So, *should* one consider other people's viewpoints? I guess it is a good thing to be able to, to aim for as much harmony as possible. But one probably also needs to realize that it is a little futile, that you never completely can see it somebody else's way. So, sometimes the more effective thing to do is to get really clear on what *your* way is, to make sure you really are in integrity with it, and then go for it. I mean, who else is gonna go for your thing other than you?
[ | 2007-01-24 20:42 | 4 comments | PermaLink ]  More >

Tuesday, January 16, 2007day link 

 Free Will
picture The discussion of whether we have free will or not seems to be in the news again recently. Like: New York Times: Free Will: Now you have it, now you don't.

It is a pretty dumb discussion.

It is a bit like the discussion of evolution versus intelligent design. Except for that the two sides of that discussion both tend towards being against free will, but contradicting themselves in different ways.

If there's an entity called God who decides everything, then how can humans have free will about anything? Just doesn't make sense. But at the same time, a good believer is supposed to make moral choices that please that God, which requires free will.

Same thing with science. If a scientist is trying to establish that everything is based on natural laws, as a logical evolution of the physical elements involved, who is going to decide? See, the contemplation of any question, scientific or otherwise, pre-supposes the existence of somebody who'll decide what is right and what isn't. You can't imagine anything, comtemplate anything, decide anything, without some kind of free will, or rather free choice in choosing the best answer. So, if you end up deciding that you have no free will, you've just shot yourself in the foot in a major way, as there's no way you could arrive at such a decision if you don't.

The big invisible pink elephant in the room is consciousness or awareness or whatever we call it. Any kind of reflection on a problem requires that you are aware of the problem and of possible choices about it. That would all be impossible unless there was some kind of freedom of choice about it. Awareness implies some level of choice.

At the same time, on a physical level, or even a psychological level, as to why things are the way they are, and why we make the choices we do, it is clear that if we look closely enough, we can find influences that pre-determine most of it. Which speaks against free will to a large extent.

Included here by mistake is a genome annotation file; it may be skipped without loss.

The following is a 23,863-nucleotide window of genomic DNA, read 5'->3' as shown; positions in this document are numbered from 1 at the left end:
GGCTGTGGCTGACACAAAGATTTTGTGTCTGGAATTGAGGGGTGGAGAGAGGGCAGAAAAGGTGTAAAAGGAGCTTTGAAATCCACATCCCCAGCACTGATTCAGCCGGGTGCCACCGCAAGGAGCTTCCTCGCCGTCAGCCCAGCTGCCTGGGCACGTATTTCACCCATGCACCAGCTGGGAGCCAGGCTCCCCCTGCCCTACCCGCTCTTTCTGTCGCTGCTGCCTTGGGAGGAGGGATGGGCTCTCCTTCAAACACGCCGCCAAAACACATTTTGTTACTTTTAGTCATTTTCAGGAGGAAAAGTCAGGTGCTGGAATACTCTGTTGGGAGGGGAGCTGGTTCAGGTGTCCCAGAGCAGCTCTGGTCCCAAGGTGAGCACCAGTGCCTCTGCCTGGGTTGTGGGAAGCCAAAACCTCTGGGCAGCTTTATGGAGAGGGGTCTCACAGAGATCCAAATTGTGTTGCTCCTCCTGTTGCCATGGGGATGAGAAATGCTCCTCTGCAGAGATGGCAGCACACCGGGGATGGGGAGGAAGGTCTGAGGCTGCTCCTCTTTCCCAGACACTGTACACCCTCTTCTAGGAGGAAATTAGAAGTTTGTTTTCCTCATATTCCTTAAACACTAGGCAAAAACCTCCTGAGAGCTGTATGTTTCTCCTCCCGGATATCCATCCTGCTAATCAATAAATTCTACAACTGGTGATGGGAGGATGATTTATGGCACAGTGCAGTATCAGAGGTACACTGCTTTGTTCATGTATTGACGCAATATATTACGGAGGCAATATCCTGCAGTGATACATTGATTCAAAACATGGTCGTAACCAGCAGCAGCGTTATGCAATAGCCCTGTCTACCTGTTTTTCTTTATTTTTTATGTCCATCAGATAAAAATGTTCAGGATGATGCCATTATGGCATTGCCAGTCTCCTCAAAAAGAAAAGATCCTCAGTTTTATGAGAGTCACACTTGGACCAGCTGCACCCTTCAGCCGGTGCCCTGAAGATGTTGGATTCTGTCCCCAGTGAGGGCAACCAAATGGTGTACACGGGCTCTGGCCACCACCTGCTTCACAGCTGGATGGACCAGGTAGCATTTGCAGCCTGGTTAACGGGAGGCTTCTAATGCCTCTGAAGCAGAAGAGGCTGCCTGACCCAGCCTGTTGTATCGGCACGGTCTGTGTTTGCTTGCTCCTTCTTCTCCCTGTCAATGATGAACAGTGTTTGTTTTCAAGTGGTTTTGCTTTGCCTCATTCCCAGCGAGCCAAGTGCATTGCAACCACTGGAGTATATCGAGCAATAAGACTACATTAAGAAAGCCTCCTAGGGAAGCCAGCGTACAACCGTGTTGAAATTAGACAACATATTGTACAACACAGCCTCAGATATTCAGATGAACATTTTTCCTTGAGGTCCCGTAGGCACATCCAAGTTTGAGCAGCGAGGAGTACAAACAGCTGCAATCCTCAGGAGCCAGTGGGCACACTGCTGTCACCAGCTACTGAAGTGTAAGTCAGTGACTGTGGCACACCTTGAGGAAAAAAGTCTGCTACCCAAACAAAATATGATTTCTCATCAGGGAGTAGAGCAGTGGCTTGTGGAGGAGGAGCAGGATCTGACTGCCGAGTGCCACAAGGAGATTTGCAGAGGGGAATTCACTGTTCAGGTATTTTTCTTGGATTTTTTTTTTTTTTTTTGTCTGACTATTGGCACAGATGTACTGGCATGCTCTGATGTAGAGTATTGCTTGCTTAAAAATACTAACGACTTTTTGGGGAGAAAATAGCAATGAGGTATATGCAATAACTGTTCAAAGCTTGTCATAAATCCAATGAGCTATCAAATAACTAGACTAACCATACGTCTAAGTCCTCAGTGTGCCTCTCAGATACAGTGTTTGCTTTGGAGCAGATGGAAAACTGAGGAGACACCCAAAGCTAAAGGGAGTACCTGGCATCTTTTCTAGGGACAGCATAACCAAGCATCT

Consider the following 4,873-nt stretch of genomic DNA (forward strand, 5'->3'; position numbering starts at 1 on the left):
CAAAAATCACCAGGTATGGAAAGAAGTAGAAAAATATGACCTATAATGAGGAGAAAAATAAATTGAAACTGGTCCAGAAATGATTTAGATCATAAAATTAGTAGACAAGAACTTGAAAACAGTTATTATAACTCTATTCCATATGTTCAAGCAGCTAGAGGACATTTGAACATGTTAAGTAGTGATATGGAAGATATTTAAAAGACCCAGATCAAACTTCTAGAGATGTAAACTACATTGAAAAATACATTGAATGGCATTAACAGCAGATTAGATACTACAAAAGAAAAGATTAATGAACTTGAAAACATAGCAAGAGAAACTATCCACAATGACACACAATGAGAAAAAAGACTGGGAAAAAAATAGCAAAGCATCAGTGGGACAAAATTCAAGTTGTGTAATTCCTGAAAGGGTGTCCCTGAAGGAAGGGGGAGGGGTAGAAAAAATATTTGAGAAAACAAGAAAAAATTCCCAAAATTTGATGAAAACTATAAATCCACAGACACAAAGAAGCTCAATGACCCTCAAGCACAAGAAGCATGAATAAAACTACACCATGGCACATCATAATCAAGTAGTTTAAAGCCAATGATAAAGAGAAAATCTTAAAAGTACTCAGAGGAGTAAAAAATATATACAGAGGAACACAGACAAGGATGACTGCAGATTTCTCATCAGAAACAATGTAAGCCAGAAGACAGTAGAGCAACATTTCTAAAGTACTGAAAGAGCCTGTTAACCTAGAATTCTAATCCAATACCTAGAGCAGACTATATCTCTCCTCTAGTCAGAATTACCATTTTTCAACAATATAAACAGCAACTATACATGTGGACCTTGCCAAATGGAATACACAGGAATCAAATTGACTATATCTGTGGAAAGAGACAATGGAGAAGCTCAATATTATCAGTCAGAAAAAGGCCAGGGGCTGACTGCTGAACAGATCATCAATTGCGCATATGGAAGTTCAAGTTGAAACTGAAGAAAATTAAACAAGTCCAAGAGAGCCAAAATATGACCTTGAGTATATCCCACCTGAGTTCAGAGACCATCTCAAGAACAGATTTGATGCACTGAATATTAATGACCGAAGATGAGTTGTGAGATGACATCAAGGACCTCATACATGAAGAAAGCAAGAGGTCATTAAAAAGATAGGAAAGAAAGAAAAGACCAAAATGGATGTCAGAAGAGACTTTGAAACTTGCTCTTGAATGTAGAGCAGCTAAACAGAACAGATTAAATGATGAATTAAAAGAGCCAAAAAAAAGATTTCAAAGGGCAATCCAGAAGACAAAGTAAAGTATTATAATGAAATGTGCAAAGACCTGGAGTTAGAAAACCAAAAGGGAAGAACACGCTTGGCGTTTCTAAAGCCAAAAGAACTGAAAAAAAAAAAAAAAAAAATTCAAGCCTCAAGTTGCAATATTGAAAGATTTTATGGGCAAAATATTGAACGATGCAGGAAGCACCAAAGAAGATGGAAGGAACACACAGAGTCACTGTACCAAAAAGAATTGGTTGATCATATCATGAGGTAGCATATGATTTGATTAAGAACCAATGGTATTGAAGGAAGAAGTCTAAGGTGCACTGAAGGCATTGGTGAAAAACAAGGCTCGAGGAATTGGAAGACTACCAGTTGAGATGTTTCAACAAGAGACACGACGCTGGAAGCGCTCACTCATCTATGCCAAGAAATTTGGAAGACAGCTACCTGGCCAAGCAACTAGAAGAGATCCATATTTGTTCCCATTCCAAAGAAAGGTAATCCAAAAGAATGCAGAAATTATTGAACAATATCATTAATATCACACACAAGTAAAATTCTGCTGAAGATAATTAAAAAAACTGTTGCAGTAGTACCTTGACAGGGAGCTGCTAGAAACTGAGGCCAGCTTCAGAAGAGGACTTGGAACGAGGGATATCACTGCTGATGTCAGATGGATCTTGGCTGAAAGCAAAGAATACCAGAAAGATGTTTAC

On the side of free will would be, for example, a new age view that we're creating our own reality. That you're free to attract whatever you desire in your life, and create whatever you want out of your life. And, despite that I'm leaning towards that view, it is usually greatly over-simplified.

If I sat down one day and visualized that I wanted a red Ferrari, and I did it extremely well, affirming it, believing it, manifesting it, and the next morning there indeed was a red Ferrari in my driveway, and it was mine - how would that have happened? The new agey view is that I created it. Or, the religious view, that God answered my prayers. But if we examined the facts, we'd find that there was a perfectly reasonable explanation for everything. The atoms of the car certainly wouldn't have manifested out of thin air. There'd be a story behind it. The car would have been manufactured the normal way, at the Ferrari factory in Italy. Somebody would have bought it. There'd be a perfectly logical story for how it got here, and why it now is mine. I might have signed up for some lottery last year that I forgot about, but the records would show that I really did. Somebody actually drove it to my house and parked it there. At the physical level, nothing would be magical about it at all. The lottery had been in process for years, and somebody had to win that car.

Was that free will? Did I create that car? Or did I maybe just suddenly express an awareness of something that already was happening, or by some strange, but not impossible coincidence I got a random idea which happened to correspond to reality?